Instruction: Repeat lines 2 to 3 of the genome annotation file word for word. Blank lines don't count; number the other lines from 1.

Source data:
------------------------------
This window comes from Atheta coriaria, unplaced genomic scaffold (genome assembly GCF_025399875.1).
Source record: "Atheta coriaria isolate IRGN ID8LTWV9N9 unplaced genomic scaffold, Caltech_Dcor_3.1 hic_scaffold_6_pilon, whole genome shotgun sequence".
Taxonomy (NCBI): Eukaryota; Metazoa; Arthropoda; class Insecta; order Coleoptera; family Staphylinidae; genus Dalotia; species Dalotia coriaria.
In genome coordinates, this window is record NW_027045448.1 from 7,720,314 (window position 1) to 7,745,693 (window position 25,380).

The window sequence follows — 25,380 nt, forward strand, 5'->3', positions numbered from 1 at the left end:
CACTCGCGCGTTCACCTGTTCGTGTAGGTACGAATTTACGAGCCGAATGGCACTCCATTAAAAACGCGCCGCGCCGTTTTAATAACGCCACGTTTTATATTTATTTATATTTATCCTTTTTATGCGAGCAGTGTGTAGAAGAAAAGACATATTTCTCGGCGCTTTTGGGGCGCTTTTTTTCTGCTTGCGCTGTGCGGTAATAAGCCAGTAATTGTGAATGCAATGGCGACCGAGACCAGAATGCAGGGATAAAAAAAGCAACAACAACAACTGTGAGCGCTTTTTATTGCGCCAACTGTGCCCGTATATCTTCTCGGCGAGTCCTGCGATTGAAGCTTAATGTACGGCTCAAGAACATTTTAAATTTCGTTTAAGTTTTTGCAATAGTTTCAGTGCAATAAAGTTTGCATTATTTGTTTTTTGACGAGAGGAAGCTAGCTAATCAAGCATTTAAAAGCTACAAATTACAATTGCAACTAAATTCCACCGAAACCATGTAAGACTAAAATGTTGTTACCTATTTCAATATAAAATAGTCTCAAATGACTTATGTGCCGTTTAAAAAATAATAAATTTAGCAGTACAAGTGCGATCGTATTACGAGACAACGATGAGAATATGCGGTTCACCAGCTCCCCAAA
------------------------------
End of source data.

Source record: "Atheta coriaria isolate IRGN ID8LTWV9N9 unplaced genomic scaffold, Caltech_Dcor_3.1 hic_scaffold_6_pilon, whole genome shotgun sequence".
Taxonomy (NCBI): Eukaryota; Metazoa; Arthropoda; class Insecta; order Coleoptera; family Staphylinidae; genus Dalotia; species Dalotia coriaria.